The largest study of ageing men in the southern hemisphere is exploring why some men have achieved centenarian status and how they have managed to avoid age-related diseases.
The Health in Men Study is a long-term study by The University of Western Australia’s (UWA’s) Western Australian Centre for Health and Ageing (WACHA), following the health of more than 12,000 WA men as they age.
The findings have improved understanding of common diseases and health conditions, including cardiovascular disease, respiratory disease, diabetes, cancer and obesity, and led to new information and changes in health practice.
This week, the study celebrates 25 years of discovery and will share its learnings at a lecture on ageing well.
The lecture, ‘What does a 25 year study of Perth teach us about ageing well?’ on Thursday, September 9 will celebrate the discoveries made over the lifetime of the study and how to achieve better health and wellbeing outcomes as men age.
For the first time, the study is exploring ‘extreme longevity’ in men that live to 100.
Lead Investigator and WACHA director Professor Leon Flicker AO, said centenarians were now Australia’s fastest-growing demographic.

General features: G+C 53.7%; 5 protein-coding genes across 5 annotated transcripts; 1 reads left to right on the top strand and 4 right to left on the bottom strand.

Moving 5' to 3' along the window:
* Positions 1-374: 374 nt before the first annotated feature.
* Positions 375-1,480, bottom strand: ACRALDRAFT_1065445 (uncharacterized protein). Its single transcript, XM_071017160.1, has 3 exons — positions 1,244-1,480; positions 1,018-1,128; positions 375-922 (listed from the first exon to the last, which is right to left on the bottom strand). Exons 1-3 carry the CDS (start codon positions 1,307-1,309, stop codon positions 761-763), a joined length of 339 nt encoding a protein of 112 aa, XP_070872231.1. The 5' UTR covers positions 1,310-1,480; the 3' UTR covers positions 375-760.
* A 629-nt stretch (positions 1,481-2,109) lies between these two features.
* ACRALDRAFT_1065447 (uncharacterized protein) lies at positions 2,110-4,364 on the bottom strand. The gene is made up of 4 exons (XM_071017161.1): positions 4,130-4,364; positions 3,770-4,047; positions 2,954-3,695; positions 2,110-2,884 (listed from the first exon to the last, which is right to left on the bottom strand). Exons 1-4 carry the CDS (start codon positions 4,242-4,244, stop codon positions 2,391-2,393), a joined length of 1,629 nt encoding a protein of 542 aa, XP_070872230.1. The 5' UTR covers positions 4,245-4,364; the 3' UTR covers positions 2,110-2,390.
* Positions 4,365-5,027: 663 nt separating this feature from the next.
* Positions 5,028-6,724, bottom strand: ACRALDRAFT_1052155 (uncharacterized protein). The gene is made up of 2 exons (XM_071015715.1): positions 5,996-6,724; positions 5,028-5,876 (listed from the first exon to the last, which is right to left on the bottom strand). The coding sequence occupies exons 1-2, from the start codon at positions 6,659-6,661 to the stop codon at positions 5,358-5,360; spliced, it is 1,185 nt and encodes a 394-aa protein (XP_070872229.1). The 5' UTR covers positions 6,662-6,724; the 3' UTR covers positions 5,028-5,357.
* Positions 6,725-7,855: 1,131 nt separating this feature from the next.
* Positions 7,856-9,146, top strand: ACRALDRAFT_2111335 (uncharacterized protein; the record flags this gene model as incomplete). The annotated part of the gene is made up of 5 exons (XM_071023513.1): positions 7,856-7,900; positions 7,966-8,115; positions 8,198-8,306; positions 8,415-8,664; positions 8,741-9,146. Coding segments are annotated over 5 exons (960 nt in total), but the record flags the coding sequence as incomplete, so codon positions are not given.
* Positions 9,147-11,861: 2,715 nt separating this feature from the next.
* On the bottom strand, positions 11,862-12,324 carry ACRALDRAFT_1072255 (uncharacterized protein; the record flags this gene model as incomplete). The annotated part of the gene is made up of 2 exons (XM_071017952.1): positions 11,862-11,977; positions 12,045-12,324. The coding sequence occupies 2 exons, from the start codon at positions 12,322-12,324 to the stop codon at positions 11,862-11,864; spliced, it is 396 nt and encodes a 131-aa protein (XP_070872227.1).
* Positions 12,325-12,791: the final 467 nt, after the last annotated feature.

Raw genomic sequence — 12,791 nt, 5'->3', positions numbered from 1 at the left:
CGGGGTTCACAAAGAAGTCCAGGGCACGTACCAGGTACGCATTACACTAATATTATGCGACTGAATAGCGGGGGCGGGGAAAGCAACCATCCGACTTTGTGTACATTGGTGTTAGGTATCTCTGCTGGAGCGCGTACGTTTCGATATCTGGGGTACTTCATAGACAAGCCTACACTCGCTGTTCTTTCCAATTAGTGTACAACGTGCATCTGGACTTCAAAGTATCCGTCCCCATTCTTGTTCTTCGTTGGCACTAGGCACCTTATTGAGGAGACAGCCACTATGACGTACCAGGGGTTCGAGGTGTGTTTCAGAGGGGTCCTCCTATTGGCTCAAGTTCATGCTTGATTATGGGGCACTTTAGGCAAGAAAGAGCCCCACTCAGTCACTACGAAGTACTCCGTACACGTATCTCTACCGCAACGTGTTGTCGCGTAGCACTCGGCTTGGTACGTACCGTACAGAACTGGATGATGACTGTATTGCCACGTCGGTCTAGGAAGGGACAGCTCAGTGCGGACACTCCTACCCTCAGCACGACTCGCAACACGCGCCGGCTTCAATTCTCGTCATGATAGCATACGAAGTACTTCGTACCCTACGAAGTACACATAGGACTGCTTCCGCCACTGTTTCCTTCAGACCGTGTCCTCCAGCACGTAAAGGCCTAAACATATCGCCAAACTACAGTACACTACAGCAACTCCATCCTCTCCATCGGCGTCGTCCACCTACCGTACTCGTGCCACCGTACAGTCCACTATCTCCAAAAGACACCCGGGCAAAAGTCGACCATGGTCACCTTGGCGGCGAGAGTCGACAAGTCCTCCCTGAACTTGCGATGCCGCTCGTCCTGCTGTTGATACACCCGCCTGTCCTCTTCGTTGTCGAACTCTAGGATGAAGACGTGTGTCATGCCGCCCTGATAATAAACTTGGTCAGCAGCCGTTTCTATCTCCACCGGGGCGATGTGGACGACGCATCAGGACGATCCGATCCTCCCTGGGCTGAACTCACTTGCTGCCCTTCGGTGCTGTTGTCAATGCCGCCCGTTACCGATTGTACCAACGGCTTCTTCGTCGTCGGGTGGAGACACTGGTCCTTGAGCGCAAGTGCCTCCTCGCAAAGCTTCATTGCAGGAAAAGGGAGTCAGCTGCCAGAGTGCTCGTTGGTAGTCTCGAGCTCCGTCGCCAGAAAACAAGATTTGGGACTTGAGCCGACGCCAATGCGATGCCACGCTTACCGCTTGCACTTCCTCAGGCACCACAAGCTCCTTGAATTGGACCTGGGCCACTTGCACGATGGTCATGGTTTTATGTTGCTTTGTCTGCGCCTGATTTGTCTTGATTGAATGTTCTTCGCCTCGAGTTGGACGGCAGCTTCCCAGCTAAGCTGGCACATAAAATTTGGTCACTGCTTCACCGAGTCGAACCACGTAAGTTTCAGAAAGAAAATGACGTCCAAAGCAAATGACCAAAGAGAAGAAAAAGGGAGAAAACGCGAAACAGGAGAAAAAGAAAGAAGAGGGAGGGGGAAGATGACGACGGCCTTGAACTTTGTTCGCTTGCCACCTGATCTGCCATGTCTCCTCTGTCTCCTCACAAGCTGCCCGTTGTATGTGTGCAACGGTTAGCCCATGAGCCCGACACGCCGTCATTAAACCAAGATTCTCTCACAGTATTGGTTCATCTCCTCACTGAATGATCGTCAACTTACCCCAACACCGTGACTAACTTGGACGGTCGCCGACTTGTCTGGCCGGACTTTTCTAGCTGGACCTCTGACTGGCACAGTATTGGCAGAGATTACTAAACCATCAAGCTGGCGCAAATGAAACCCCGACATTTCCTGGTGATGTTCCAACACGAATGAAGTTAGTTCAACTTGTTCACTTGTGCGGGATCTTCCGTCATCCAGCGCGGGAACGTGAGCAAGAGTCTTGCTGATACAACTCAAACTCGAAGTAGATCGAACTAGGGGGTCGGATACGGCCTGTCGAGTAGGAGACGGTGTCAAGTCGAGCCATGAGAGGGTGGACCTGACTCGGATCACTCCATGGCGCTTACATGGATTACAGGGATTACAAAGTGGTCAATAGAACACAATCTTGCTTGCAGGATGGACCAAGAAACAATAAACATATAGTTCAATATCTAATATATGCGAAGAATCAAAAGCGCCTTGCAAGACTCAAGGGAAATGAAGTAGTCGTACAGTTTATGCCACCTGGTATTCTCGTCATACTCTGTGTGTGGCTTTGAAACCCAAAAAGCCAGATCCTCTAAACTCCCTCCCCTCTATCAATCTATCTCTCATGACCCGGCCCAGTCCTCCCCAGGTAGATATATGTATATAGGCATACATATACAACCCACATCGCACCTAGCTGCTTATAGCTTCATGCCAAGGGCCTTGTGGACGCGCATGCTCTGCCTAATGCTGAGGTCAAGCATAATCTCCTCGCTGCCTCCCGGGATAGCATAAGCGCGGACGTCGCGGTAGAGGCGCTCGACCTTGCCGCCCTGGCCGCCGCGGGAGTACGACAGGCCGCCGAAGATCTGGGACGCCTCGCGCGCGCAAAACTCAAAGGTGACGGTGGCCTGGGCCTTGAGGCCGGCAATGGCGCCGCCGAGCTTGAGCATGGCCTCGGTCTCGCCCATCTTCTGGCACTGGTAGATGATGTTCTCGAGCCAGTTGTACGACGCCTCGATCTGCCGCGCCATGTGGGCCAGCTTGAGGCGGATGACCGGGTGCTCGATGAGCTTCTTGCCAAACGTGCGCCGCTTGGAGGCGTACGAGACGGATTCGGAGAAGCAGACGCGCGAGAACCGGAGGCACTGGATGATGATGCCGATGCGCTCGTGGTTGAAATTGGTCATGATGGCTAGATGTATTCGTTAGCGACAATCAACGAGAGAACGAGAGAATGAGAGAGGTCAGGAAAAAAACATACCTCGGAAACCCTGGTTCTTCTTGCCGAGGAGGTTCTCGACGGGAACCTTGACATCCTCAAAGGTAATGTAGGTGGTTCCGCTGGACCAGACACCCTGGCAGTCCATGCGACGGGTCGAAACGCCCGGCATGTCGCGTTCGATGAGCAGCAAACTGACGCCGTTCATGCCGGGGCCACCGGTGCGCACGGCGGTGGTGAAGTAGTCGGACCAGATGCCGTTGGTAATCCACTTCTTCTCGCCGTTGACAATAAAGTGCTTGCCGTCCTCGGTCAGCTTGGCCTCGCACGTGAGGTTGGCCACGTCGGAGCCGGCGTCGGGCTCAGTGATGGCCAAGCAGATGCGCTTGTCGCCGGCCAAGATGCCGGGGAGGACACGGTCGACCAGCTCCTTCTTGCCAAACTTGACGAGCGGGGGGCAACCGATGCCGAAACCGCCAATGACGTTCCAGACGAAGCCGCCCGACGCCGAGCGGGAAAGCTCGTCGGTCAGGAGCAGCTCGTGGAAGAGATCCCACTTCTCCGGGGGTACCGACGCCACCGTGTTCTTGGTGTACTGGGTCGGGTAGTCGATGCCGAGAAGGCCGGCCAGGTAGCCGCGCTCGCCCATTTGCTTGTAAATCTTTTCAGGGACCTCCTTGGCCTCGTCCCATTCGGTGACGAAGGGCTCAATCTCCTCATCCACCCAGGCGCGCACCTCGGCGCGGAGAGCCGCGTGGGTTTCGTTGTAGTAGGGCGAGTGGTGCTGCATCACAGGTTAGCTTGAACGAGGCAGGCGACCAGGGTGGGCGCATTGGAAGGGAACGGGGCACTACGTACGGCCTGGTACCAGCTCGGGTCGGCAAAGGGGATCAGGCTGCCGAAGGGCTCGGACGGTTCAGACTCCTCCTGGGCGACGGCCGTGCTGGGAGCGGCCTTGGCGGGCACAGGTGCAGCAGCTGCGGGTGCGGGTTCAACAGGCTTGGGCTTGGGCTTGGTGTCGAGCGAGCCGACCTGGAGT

“To live to be 100 years old is a fantastic achievement,” Flicker said.
“Australians are living longer and healthier lives.
“Over the past two decades, the number of people aged 85 years and over has increased by 117 per cent.
“This data has generated many meaningful health insights and provides the key information on how to live longer and healthier lives.”
Flicker hoped the findings from this study help could develop a positive ageing strategy for future generations.
“Ageing well is the ‘new frontier’ in health.
“The concept is for people not only to live as long as possible, but also free from illness and engaged in life’s activities.
“It is something to which we are all looking forward,” he said.
The lecture will be held at the UWA Business School on Thursday 9 September at 6pm.
For those in Perth, RSVP at email@example.com or call 08 9224 0295.